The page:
Team Whyachi makes ‘BattleBots,’ and Thor’s hammer too

Someone passing by would never guess that Westar Manufacturing’s 10,000-square-foot facility, situated deep in the fields of central Wisconsin, is home to one of the robot battling community’s most influential families. Wrapped in gray corrugated metal and speckled with a handful of dirt-dusted double windows, the building stands inconspicuous among the area’s handful of manufacturing buildings.

But within its interior concrete walls and among its rows of towering machinery lies the heart of Team Whyachi, a major contender in the second season of ABC’s hit summer series “BattleBots.”

This year will be the second time the Dorchester-based team has appeared on the show, which pits battle robots against one another for three-minute fights. The goal? To decimate the opponents and become the ultimate “BattleBots” champion. Last year the Wisconsinites competed with their heavyweight class champion Son of Whyachi and Warrior Clan, a bot built specifically for the network competition. Like last year, Team Whyachi has split into two teams for the competition.

The work of these local engineers isn’t confined to “BattleBots.” Team Whyachi Robotics has in recent years landed props seen on The CW network show “Nikita.” The team built a motorized ATV chariot that was featured in an episode of “Bert the Conqueror” and weapons props for the young adult fantasy film “The Mortal Instruments.” And they are most famously responsible for Mjölnir, more commonly known as the hammer from Marvel’s “Thor” franchise.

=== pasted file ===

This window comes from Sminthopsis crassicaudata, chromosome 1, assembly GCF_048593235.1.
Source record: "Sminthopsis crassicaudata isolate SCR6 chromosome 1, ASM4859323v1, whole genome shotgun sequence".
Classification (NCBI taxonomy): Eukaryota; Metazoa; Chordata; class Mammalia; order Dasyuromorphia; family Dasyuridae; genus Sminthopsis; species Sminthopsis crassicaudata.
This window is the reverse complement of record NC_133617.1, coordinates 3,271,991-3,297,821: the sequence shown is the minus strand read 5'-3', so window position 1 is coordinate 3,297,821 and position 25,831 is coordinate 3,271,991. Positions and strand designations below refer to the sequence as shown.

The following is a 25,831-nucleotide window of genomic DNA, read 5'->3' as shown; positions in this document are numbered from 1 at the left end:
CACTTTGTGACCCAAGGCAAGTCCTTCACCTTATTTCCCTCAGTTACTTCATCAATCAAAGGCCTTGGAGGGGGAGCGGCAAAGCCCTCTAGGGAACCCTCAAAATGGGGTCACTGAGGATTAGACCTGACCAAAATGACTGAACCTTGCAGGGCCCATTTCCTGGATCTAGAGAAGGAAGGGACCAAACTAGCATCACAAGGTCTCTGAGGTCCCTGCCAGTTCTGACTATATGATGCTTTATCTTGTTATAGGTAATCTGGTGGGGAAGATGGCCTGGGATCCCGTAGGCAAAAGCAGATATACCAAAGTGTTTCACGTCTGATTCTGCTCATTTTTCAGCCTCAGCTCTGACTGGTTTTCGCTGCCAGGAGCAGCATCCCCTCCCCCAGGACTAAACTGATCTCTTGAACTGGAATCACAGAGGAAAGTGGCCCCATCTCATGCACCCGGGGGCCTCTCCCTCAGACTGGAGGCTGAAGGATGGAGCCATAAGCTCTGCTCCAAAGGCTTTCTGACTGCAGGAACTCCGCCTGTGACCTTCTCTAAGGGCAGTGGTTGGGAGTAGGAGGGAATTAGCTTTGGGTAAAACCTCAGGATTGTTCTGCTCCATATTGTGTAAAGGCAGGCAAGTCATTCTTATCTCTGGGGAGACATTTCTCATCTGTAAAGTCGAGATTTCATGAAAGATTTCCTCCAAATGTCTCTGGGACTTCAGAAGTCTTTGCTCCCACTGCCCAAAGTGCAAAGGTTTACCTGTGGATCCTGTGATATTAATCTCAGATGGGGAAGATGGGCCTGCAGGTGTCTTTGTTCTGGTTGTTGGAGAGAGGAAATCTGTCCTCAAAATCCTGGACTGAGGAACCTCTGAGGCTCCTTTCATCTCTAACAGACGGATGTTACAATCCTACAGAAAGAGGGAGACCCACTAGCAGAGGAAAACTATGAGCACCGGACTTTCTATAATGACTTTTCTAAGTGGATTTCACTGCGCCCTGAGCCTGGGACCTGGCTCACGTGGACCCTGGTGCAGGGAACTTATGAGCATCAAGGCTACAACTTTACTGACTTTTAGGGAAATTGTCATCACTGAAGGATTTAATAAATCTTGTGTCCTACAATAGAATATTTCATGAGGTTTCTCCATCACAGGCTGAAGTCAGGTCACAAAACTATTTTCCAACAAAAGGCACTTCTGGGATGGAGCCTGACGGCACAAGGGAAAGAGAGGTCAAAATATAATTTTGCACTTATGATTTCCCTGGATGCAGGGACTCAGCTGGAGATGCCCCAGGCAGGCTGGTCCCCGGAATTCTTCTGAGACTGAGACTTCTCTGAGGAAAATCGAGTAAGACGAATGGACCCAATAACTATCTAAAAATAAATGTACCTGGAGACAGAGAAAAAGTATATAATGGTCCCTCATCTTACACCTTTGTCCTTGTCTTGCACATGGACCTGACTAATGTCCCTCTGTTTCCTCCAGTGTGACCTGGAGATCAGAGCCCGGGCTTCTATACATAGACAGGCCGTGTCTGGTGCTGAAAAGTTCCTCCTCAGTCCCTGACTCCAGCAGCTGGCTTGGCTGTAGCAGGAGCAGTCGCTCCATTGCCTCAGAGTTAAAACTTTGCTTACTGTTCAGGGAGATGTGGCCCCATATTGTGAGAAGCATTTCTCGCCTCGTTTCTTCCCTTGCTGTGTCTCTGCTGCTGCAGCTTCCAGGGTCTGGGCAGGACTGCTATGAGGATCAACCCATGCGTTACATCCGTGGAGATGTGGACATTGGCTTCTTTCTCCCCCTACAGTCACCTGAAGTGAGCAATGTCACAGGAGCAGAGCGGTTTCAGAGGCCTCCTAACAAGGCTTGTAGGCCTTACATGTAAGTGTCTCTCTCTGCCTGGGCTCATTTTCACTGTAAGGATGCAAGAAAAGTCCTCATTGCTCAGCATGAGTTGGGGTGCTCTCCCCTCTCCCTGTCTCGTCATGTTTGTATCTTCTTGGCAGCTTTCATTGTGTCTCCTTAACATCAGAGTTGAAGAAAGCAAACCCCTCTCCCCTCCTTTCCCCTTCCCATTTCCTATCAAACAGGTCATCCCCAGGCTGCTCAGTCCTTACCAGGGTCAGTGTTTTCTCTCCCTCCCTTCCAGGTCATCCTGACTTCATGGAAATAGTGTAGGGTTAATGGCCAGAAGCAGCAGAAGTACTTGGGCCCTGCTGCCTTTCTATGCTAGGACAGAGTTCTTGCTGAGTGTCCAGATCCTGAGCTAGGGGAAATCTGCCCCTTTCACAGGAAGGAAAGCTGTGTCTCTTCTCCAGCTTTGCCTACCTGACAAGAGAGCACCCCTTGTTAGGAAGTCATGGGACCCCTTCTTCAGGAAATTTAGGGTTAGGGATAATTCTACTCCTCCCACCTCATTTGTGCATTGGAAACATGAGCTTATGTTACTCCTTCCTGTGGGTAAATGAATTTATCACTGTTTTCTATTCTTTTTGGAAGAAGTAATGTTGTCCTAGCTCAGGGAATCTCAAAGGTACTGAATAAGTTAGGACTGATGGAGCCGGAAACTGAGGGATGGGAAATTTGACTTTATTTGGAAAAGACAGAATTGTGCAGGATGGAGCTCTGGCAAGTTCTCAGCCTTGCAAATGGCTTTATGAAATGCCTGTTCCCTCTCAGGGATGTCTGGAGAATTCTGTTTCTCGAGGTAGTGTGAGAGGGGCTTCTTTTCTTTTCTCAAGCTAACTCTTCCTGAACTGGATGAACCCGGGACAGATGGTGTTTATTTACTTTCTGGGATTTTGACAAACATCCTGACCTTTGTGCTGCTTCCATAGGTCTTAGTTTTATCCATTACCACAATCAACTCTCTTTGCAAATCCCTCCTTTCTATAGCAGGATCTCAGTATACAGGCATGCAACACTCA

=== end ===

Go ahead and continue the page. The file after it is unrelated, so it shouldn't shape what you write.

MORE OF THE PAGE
There are around 10 members of Team Whyachi, including team leader Terry Ewert, his wife Lisa and four sons Jake, Clint, Luke and Reese, as well as several family friends. Most of them began competing in the robot battling world around the early 2000s through the Comedy Central show. Despite that small screen background, Clint Ewert said building and battling with deadly robots on TV is only a hobby.

“We’re not TV personalities,” said Ewert. “We’re from Wisconsin. Most people who hate us think when we show up we have a ton of money, but we put a lot of our personal time into this. We’re very family-oriented around here.”

The full article was published in the Wausau Daily Herald on July 6, 2016

 

 

 

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